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Public value - what is it and how do you measure it?

Lone Keast highlights some tools and resources for measuring public value of arts and cultural work…

At a forum on public value at the Queensland Performing Arts Centre last year, the godfather of public value, American academic Mark Moore defined public value simply as ‘value for the public’.  He explained that there are returns on taxpayer and government investment that the public care a great deal about, for example, value for money, social benefit and as we can see in the emerging Queensland Plan themes, community cohesion.

During consultation for the Arts for all Queenslanders strategy, workshop and survey participants recognised that public value is an increasingly important concept for arts and culture but wanted to know ‘how do you measure public value?’ and then ‘how do you use it to demonstrate the worthwhileness of your work?’.

Governments and arts and cultural organisations  who receive government support are in the process of learning more about public value measurement, why it is important and how it can contribute to sustainability, good growth and meaning making.  Perhaps we are learning about what entrepreneurs have known for decades – that understanding how and why we fail and succeed in connecting with publics and markets and how we might adapt in response will determine the sustained or diminished relevance of our work.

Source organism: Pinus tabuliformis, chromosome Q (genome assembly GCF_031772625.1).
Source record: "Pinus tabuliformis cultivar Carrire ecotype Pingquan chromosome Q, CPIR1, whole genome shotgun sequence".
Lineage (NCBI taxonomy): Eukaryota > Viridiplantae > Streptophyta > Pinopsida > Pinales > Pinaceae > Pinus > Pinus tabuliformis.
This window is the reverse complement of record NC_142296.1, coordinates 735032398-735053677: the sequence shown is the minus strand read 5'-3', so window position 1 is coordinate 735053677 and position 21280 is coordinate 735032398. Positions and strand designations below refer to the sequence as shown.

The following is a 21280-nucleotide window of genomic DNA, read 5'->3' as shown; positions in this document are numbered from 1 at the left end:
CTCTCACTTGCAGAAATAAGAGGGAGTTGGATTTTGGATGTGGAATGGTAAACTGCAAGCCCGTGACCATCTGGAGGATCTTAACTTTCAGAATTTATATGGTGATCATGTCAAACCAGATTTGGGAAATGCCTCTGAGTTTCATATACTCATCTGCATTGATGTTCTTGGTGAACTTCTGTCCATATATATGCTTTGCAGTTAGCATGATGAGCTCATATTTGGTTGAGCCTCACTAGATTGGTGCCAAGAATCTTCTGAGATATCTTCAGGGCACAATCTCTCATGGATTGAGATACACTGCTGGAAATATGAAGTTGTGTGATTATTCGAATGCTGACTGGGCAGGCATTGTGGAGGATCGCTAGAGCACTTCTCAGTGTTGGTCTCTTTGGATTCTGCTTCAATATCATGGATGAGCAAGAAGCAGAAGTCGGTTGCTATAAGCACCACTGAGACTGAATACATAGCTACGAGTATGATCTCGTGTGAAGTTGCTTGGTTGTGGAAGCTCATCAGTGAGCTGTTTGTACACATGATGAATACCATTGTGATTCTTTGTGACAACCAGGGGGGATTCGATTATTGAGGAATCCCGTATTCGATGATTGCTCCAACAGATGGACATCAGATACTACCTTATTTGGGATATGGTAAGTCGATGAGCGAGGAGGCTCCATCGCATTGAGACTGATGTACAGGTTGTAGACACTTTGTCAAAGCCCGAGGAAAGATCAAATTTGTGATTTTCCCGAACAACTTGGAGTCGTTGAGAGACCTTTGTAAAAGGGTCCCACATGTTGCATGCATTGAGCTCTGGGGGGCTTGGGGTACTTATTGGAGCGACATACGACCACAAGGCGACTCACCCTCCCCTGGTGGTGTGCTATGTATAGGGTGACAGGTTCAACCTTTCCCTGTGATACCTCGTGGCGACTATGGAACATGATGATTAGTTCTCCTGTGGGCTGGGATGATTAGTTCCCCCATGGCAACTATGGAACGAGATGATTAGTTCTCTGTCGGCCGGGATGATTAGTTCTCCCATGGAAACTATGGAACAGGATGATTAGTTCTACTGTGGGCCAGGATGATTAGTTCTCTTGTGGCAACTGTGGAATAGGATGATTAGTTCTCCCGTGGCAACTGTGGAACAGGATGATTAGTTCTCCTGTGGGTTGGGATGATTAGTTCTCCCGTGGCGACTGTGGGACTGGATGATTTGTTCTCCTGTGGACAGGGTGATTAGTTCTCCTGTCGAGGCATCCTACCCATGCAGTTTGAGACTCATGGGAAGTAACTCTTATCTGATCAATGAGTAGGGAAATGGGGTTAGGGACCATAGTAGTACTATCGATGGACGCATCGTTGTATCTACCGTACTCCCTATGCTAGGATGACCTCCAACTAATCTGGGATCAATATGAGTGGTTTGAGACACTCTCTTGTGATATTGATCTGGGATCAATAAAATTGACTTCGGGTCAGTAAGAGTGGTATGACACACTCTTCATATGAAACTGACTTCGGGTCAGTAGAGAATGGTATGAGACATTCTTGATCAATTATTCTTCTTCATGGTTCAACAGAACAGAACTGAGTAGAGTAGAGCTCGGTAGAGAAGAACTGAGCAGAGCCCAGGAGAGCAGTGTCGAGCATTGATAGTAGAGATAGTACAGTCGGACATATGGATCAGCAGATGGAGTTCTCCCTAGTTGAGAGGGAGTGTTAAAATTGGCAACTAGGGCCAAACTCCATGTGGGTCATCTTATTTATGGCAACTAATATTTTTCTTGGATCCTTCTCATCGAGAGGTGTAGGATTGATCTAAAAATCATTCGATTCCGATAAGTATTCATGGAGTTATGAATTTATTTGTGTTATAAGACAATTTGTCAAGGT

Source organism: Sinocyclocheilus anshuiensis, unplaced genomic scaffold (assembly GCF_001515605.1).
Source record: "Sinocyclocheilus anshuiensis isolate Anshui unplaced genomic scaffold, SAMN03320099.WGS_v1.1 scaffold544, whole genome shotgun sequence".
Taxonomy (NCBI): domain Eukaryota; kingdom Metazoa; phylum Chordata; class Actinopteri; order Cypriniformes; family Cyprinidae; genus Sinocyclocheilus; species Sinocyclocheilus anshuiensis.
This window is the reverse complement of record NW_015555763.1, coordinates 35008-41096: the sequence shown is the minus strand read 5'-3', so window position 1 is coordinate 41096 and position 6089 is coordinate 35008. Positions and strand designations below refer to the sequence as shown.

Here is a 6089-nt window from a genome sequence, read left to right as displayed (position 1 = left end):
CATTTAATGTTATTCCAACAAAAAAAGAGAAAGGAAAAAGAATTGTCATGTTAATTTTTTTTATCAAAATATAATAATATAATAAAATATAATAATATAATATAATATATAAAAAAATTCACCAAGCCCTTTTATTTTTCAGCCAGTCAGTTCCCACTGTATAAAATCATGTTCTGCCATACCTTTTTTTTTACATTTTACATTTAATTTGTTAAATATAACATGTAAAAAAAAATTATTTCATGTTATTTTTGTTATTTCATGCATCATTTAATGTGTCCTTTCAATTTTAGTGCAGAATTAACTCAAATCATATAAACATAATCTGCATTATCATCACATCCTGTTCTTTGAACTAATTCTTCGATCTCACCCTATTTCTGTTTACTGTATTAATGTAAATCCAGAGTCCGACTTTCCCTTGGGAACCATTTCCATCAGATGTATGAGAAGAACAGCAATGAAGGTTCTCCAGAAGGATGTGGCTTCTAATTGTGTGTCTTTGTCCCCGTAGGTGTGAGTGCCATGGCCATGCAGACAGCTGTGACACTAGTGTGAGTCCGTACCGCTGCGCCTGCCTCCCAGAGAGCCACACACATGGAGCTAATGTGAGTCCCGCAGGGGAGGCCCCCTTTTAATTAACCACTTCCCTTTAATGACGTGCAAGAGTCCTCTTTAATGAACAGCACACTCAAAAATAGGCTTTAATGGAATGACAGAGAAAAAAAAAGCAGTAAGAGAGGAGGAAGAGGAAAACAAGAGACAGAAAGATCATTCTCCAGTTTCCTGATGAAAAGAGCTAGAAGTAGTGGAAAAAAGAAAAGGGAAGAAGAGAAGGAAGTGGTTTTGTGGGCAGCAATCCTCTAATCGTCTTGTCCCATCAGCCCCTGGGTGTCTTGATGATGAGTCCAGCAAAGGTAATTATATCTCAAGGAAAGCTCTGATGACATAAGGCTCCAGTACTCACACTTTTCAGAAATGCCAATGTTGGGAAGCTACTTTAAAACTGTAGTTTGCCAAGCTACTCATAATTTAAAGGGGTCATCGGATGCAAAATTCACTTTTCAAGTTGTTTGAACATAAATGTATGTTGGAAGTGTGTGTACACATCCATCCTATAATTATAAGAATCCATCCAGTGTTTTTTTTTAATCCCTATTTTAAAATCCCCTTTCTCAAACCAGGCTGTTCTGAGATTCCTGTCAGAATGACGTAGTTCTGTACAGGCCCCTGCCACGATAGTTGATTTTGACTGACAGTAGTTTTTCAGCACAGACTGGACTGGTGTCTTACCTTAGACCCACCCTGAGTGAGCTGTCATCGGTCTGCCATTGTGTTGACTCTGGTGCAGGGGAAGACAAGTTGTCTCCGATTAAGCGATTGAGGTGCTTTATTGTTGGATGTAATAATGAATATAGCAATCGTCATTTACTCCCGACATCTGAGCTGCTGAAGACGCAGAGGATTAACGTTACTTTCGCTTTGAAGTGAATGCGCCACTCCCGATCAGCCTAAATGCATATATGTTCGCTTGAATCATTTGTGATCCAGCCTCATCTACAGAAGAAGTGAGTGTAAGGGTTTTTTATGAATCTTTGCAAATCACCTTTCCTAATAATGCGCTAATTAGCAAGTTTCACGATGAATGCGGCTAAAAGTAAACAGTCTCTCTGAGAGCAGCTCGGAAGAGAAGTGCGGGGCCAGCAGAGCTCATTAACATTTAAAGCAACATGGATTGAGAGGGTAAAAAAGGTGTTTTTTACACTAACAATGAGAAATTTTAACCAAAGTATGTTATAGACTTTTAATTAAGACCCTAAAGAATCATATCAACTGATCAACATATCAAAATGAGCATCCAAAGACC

The Arts for all Queenslanders strategy priority ‘returns on arts and cultural investment’ emphasises the need for value to be derived from the use of resources invested in arts and culture.  To assist arts and cultural practitioners and businesses to evaluate projects and programs we have produced tools and resources that we hope will enable you to build value measurement into your own work. These tools include data collection spreadsheets, sample surveys and fact sheets about evaluation, data tracking and planning and can be accessed via Arts Acumen.

We would love to hear if you are using them, finding them helpful and what other tools and resources you might need to measure and articulate the value of your arts and cultural work.


Lone is Director, Policy and Strategy, Arts Queensland, Department of Science, Information Technology, Innovation and the Arts.

 

 

 

 

 

Feature image:  Cropped from ‘Woodford Fire Event 2012’, photo:  Martin Ollman.

 

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